Gauss's law -- Integral form problem

jerryfelix30
Homework Statement:
The effective charge density of the electron cloud in a hydrogen atom in its quantum mechanical ground state turns out to be given by pnot(e^-(r/rnot)), where pnot is a negative constant (the clouds charge density at r=0) and rnot is a constant (rnot=0.025nm). Use gauss's law in integral form to calculate directly how E varies with r inside the electron cloud. Remember that there is a proton at r=0! Express your result in terms of the protons charge q.
Relevant Equations:
Gauss's law= E dot dA=q(enclosed)/epsilon not
Q enclosed is the net charge enclosed in the shape and epsilonnot is the permittivity constant
Problem Statement: The effective charge density of the electron cloud in a hydrogen atom in its quantum mechanical ground state turns out to be given by pnot(e^-(r/rnot)), where pnot is a negative constant (the clouds charge density at r=0) and rnot is a constant (rnot=0.025nm). Use gauss's law in integral form to calculate directly how E varies with r inside the electron cloud. Remember that there is a proton at r=0! Express your result in terms of the protons charge q.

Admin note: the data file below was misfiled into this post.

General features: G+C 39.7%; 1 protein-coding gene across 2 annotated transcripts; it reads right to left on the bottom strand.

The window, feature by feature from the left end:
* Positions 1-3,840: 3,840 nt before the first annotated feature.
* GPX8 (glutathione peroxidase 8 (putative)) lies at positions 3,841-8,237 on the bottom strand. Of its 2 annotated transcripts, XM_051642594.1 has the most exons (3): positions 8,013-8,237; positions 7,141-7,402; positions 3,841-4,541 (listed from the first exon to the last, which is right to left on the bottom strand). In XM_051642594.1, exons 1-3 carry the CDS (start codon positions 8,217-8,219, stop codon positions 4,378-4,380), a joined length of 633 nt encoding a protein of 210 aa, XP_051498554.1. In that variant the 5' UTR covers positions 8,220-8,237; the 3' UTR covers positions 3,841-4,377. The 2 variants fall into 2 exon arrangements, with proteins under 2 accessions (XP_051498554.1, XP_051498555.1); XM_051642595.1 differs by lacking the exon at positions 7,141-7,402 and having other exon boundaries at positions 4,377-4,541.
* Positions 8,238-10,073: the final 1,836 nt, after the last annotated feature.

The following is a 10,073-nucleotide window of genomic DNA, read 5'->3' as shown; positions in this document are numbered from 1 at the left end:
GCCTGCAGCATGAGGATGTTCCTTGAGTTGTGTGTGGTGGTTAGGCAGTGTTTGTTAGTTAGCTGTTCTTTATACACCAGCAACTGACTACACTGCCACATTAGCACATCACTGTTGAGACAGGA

Relevant Equations: Gauss's law= E dot dA=q(enclosed)/epsilon not
Q enclosed is the net charge enclosed in the shape and epsilonnot is the permittivity constant

The shape is a sphere so area is 4pi r^2
Ex4pir^2=q/epsilonnot
E=q/4pir^2(epsilonnot)

Homework Helper
Gold Member
You need to rethink what ##q_{enclosed}## is if your Gaussian surface is inside the charge distribution. If you have a shell of radius ##r## inside the cloud, what fraction of the electron charge ##e## is enclosed by this shell? Hint: An integral is required.

jerryfelix30
You need to rethink what ##q_{enclosed}## is if your Gaussian surface is inside the charge distribution. If you have a shell of radius ##r## inside the cloud, what fraction of the electron charge ##e## is enclosed by this shell? Hint: An integral is required.
So you have to take the integral from 0 to r for the charge density with dq?